Martin van Maële’s illustrated Poe

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I’ve waited months to write about this book in the run-up to Halloween. Several years ago I wrote a series of pre-Halloween posts about the illustrators of Edgar Allan Poe, with the final entry containing a lone illustration for The Tell-Tale Heart by Martin van Maële (1863–1926). At the time van Maële’s book was unavailable online so I was left to wonder what the rest of his illustrations might be like. Dix contes d’Edgar Poe (1912) is the volume in question, a collection of moody full-page illustrations plus many small vignettes, all of them engraved on wood by Eugène Dété.

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I’d been familiar with several other pieces from this book for many years without knowing their origin thanks to their appearance in the 1986 Penguin Encyclopedia of Horror and the Supernatural, an excellent guide edited by Jack Sullivan with a minor deficiency in that many of the illustrations are uncredited. (They did credit van Maële for two of his pictures but spelled his name as “van Moële” which doesn’t help.) The startling picture of a skeleton pushing a shrouded woman back into her tomb—which I now know is van Maële’s portrait of Madeline Usher—was one of the uncredited drawings, as was the vignette of another skeleton holding a heart like a ticking pendulum (The Tell-Tale Heart again). There are many more skeletons in this book. Van Maële’s illustrations oscillate between two pictorial extremes, from shadow-filled realism in the full-page drawings to Doré-like spot illustrations that suit Poe’s fatalism and macabre sense of humour. It’s a shame that many of these reproductions are darker than they should be, being from the old series of Gallica scans which remove all the grey tones from the images, but at least we can see the book as a whole. My thanks again to Mr TjZ for alerting me to this!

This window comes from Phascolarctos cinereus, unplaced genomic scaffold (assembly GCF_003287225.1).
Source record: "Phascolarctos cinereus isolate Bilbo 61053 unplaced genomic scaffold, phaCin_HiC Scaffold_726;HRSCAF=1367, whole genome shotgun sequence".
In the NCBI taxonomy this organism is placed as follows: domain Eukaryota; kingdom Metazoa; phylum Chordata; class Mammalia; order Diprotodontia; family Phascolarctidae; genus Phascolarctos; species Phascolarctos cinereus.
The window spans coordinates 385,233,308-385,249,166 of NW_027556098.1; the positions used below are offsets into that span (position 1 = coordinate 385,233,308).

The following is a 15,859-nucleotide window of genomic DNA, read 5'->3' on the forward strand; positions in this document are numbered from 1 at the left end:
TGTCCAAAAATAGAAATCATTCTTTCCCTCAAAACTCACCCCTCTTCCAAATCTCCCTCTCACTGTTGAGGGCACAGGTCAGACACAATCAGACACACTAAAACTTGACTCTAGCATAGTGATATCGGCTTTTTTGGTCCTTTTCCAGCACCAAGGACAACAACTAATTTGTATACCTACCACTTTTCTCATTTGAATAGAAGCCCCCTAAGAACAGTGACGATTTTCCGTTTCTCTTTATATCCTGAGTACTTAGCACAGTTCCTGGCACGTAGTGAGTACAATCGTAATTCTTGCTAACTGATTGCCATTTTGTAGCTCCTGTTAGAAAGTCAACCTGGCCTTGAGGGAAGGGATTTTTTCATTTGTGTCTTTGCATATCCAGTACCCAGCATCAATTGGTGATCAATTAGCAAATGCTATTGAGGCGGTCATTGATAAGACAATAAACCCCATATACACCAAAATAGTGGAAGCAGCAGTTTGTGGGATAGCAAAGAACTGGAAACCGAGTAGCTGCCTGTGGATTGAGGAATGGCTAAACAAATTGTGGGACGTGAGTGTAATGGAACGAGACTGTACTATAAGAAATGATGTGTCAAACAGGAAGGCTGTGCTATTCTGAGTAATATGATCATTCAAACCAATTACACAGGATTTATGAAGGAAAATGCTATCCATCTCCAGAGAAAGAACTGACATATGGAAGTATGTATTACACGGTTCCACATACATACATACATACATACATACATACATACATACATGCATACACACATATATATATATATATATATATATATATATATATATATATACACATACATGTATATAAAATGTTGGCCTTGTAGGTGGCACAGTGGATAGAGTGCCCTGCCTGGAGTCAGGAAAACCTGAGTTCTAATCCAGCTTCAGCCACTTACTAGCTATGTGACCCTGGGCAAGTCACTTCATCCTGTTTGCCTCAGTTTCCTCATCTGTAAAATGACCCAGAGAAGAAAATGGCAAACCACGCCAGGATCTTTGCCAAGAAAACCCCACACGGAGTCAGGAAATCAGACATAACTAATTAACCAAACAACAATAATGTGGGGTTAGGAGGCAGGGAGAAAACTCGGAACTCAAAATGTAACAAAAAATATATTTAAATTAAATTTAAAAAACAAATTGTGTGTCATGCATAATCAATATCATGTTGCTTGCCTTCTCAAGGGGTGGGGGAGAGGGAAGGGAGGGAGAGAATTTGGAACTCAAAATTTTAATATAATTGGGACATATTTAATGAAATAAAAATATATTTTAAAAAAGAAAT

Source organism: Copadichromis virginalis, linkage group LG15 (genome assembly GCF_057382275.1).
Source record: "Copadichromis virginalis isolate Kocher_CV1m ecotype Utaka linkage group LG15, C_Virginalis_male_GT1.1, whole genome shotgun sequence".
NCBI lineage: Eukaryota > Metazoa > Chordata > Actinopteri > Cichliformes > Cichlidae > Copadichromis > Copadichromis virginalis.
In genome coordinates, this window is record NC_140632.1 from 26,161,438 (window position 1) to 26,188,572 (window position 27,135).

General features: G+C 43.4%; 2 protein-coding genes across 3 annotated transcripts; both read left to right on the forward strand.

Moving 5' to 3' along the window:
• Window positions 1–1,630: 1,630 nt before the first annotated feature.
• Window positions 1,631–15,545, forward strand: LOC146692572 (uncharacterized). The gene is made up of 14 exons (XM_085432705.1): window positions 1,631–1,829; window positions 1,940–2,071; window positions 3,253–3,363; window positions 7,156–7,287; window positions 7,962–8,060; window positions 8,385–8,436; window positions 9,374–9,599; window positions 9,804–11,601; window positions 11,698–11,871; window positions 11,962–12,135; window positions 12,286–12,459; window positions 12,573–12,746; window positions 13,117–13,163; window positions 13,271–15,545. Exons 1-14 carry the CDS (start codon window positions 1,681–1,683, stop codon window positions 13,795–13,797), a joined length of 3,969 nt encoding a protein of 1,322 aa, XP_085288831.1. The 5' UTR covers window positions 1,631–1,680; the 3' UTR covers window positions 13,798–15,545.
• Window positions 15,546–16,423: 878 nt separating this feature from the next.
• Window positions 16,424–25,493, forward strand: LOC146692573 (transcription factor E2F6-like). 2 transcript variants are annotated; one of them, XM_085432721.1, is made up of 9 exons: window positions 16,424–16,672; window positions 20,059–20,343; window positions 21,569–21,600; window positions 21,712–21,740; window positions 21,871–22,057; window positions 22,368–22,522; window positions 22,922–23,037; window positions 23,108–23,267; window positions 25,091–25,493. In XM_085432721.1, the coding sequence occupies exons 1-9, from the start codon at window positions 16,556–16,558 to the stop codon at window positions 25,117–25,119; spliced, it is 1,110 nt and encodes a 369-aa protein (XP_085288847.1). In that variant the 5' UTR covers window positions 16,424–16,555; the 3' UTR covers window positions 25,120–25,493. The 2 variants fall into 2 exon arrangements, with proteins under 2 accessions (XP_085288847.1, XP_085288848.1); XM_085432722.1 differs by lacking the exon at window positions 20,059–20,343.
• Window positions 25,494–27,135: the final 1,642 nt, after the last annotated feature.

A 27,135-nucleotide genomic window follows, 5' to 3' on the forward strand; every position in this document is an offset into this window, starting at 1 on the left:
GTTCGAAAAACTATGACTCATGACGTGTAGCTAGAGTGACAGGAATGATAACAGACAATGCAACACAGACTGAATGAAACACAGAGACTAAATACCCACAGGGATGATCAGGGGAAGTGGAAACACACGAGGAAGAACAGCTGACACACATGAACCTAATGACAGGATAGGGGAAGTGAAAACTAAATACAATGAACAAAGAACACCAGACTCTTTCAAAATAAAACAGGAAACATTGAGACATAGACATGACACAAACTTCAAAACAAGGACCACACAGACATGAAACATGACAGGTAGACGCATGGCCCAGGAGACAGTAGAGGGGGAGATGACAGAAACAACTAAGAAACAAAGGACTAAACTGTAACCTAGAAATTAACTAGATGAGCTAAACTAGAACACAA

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The Tell-Tale Heart.

Van Maële might be better known today if more of the books he illustrated had been suitable for a general audience. In a reversal of the usual state of affairs most of his illustrated editions are the classic works of erotic literature by Apuleius, Choderlos de Laclos, Anatole France et al, plus obscure works devoted to le vice Anglais, while his non-erotic titles by Poe and Conan Doyle are in the minority. If he had a flair for the erotic then he also had a flair for the macabre. Some of his erotic drawings manage to combine the two, notably in La Grande Danse Macabre des Vifs (1905), a portfolio which approaches Félicien Rops by bringing to erotic art a quality of imagination that would usually be rejected for distracting from the primary purpose of pornographic imagery. Wikipedia has this and many more of van Maële’s erotic illustrations.